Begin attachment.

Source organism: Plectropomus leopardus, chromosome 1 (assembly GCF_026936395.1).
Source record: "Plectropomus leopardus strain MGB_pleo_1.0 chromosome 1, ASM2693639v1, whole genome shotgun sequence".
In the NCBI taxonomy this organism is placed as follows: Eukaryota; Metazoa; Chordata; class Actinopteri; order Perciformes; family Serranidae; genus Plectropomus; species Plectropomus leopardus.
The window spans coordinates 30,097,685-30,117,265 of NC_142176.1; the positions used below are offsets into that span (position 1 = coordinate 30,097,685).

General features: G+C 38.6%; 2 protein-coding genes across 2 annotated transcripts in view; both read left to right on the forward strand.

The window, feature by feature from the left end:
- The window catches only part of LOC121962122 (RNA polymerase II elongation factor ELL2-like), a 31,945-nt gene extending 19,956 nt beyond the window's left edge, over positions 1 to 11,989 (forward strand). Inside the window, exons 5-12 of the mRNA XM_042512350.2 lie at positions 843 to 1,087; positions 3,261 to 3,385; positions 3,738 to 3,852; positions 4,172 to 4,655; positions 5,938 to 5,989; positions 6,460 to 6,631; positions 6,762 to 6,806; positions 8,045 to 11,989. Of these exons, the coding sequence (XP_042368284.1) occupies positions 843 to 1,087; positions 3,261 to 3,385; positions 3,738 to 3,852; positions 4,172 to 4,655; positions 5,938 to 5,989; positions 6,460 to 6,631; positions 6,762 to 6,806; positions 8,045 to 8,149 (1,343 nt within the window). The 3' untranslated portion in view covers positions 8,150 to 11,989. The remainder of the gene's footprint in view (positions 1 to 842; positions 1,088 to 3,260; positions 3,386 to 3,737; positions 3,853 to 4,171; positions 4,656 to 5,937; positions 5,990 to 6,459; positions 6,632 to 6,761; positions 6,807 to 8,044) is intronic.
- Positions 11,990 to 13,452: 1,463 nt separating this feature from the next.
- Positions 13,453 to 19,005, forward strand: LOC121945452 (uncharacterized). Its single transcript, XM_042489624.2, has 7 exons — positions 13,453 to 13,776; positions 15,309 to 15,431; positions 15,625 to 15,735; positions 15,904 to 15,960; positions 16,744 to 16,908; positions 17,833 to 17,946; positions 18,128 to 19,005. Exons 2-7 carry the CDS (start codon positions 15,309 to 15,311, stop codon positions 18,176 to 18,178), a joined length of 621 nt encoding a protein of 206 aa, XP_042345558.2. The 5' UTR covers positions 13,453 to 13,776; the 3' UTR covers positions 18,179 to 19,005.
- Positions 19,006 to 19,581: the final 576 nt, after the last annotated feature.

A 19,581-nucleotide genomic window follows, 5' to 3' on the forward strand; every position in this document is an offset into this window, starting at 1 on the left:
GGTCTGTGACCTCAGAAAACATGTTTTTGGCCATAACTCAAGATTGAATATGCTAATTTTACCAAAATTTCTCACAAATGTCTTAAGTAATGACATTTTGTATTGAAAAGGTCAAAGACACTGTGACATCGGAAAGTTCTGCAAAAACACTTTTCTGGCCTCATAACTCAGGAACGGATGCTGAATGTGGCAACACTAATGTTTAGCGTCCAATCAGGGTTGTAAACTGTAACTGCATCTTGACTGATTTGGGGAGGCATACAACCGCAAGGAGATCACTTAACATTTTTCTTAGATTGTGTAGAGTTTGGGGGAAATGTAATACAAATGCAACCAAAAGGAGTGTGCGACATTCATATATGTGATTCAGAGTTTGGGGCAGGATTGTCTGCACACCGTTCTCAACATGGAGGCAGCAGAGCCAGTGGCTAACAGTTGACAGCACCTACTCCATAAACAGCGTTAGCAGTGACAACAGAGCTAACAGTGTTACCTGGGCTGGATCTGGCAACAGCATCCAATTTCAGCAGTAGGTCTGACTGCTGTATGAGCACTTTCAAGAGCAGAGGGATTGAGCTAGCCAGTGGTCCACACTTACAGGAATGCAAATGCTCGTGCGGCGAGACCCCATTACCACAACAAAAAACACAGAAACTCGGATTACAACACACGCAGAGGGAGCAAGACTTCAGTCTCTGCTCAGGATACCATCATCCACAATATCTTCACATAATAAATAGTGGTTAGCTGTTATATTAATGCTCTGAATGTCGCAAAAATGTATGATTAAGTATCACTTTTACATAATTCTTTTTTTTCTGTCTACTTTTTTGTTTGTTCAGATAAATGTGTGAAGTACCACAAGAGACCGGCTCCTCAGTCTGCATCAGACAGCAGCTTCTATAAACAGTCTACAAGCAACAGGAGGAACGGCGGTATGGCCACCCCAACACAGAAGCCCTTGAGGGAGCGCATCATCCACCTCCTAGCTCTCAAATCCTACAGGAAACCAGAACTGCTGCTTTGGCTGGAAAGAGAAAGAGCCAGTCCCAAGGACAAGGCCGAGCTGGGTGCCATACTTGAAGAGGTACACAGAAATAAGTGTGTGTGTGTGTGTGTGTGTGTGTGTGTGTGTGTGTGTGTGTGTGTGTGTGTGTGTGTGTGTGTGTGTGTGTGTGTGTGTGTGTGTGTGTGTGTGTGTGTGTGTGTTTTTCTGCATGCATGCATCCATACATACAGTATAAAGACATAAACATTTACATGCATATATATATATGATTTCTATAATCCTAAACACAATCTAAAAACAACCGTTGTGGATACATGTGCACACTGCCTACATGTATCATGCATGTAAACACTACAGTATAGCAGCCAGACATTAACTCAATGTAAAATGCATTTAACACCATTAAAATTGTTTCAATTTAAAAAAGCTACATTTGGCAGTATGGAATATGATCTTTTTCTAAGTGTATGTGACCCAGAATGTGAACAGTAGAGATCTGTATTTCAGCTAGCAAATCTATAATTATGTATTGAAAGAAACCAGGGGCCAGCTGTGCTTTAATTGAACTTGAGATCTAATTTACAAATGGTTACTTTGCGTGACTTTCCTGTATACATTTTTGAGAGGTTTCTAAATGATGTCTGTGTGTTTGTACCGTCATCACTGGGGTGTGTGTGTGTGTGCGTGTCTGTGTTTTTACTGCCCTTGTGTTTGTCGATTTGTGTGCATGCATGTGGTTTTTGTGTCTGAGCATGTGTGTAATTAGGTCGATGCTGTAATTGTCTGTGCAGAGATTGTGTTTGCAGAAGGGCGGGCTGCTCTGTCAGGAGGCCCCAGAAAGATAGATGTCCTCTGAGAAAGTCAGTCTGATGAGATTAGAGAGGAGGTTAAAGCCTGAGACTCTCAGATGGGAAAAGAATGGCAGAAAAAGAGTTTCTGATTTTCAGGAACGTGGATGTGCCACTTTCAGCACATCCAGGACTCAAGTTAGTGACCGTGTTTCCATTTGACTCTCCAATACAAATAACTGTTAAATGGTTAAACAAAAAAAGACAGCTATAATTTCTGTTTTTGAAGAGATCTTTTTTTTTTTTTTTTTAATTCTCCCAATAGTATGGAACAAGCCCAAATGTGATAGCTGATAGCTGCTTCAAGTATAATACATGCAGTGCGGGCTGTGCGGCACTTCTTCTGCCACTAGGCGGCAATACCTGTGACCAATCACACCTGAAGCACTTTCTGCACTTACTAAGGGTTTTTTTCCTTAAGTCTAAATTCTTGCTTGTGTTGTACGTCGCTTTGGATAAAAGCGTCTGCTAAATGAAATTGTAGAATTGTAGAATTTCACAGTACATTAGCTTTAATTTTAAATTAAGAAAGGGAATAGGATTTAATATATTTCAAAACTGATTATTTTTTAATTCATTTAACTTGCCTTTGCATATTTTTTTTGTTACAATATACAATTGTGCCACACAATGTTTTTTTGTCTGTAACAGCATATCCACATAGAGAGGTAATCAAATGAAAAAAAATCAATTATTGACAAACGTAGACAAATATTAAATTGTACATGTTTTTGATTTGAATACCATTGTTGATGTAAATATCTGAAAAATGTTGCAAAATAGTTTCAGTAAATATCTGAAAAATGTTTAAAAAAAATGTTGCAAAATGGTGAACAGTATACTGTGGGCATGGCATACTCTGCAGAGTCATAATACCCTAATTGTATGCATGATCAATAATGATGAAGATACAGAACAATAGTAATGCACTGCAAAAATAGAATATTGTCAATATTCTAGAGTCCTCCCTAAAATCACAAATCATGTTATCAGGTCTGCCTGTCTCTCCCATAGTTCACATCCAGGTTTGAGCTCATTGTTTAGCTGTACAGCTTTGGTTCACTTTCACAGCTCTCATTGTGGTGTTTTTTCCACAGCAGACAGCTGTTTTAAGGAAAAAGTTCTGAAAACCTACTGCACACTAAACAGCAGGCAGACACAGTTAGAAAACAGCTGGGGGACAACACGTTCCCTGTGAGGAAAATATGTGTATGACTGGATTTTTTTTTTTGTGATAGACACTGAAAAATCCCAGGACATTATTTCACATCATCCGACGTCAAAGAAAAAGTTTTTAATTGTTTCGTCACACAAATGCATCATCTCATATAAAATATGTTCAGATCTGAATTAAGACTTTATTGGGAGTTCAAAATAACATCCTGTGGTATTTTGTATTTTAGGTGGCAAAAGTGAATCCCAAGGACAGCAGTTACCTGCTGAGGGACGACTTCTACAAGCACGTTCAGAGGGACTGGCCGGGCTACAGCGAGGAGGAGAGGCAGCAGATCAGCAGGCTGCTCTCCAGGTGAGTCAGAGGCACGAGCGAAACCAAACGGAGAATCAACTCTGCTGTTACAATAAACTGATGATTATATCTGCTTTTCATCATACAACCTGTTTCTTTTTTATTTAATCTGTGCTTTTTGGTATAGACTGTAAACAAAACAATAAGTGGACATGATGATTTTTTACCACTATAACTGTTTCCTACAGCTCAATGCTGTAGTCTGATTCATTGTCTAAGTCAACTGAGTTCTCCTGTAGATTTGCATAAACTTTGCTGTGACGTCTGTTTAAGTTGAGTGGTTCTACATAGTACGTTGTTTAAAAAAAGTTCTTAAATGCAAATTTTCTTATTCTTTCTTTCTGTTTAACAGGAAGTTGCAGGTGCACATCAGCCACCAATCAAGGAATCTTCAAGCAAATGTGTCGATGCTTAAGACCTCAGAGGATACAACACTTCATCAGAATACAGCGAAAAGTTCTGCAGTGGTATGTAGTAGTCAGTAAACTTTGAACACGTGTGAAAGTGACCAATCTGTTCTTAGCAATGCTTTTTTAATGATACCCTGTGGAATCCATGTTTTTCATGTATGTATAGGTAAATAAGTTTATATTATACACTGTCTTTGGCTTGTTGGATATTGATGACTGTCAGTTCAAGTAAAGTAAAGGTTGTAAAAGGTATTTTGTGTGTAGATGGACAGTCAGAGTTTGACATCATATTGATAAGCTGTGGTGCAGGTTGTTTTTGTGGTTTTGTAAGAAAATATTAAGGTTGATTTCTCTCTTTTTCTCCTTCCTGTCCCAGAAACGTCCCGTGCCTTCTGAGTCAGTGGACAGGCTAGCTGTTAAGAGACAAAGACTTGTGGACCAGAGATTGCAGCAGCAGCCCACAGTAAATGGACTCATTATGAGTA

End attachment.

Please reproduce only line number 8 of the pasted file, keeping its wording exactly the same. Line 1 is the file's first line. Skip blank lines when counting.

- Positions 11,990 to 13,452: 1,463 nt separating this feature from the next.